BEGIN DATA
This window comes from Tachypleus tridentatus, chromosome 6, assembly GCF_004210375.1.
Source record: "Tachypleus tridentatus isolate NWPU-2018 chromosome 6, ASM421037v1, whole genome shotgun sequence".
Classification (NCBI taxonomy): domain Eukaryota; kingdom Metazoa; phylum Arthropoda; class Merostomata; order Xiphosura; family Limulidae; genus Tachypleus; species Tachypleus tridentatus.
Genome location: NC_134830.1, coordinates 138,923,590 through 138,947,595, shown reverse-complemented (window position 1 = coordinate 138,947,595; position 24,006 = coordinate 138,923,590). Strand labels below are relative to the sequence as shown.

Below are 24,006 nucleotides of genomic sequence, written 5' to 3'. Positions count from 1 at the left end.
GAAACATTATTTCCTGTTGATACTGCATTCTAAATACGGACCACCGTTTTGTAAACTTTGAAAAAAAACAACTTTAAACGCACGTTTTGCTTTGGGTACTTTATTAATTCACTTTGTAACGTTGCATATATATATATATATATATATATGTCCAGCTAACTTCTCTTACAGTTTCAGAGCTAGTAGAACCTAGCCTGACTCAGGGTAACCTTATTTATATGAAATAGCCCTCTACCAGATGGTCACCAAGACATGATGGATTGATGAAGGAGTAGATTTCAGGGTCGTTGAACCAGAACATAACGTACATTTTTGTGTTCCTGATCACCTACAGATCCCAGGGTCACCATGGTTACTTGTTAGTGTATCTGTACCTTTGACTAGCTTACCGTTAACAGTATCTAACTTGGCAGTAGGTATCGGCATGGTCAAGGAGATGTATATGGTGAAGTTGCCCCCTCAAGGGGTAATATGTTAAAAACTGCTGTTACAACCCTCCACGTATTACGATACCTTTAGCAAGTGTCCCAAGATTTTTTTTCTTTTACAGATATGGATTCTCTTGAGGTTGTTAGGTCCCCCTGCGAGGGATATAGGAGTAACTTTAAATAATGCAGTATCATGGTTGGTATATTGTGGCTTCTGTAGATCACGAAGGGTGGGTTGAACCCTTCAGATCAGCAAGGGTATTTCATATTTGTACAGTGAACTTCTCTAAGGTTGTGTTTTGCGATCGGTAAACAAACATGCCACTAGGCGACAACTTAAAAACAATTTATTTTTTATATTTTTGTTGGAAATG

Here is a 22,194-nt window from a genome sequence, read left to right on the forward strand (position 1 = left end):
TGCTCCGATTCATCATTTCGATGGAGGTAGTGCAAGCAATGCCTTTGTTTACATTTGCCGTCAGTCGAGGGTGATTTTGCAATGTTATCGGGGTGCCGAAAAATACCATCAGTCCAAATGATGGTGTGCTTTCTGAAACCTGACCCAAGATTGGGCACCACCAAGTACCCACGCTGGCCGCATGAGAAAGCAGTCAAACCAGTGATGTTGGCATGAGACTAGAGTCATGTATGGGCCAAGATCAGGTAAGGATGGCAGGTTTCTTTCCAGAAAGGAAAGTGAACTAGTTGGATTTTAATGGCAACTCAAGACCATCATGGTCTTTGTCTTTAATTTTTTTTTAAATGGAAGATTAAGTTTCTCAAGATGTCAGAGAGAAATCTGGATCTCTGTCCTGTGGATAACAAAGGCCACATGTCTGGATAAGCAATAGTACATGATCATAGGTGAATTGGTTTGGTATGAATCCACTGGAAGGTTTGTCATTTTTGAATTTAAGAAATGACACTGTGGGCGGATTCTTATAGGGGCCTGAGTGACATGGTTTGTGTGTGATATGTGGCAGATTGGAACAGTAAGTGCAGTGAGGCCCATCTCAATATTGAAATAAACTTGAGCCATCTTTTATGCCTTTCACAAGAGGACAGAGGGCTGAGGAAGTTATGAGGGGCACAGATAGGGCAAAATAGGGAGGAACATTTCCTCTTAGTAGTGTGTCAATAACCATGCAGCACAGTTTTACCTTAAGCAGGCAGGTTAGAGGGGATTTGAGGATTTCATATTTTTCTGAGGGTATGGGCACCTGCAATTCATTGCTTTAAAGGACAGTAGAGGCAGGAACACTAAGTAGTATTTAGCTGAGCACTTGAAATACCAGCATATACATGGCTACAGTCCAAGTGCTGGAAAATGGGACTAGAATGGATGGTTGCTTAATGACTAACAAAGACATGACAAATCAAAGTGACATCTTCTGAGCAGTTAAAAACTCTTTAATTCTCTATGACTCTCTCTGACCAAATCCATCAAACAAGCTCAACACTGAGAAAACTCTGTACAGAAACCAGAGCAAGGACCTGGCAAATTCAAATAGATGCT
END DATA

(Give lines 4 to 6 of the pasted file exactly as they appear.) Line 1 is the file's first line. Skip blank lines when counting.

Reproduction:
Genome location: NC_134830.1, coordinates 138,923,590 through 138,947,595, shown reverse-complemented (window position 1 = coordinate 138,947,595; position 24,006 = coordinate 138,923,590). Strand labels below are relative to the sequence as shown.

Below are 24,006 nucleotides of genomic sequence, written 5' to 3'. Positions count from 1 at the left end.
GAAACATTATTTCCTGTTGATACTGCATTCTAAATACGGACCACCGTTTTGTAAACTTTGAAAAAAAACAACTTTAAACGCACGTTTTGCTTTGGGTACTTTATTAATTCACTTTGTAACGTTGCATATATATATATATATATATATATGTCCAGCTAACTTCTCTTACAGTTTCAGAGCTAGTAGAACCTAGCCTGACTCAGGGTAACCTTATTTATATGAAATAGCCCTCTACCAGATGGTCACCAAGACATGATGGATTGATGAAGGAGTAGATTTCAGGGTCGTTGAACCAGAACATAACGTACATTTTTGTGTTCCTGATCACCTACAGATCCCAGGGTCACCATGGTTACTTGTTAGTGTATCTGTACCTTTGACTAGCTTACCGTTAACAGTATCTAACTTGGCAGTAGGTATCGGCATGGTCAAGGAGATGTATATGGTGAAGTTGCCCCCTCAAGGGGTAATATGTTAAAAACTGCTGTTACAACCCTCCACGTATTACGATACCTTTAGCAAGTGTCCCAAGATTTTTTTTCTTTTACAGATATGGATTCTCTTGAGGTTGTTAGGTCCCCCTGCGAGGGATATAGGAGTAACTTTAAATAATGCAGTATCATGGTTGGTATATTGTGGCTTCTGTAGATCACGAAGGGTGGGTTGAACCCTTCAGATCAGCAAGGGTATTTCATATTTGTACAGTGAACTTCTCTAAGGTTGTGTTTTGCGATCGGTAAACAAACATGCCACTAGGCGACAACTTAAAAACAATTTATTTTTTATATTTTTGTTGGAAATG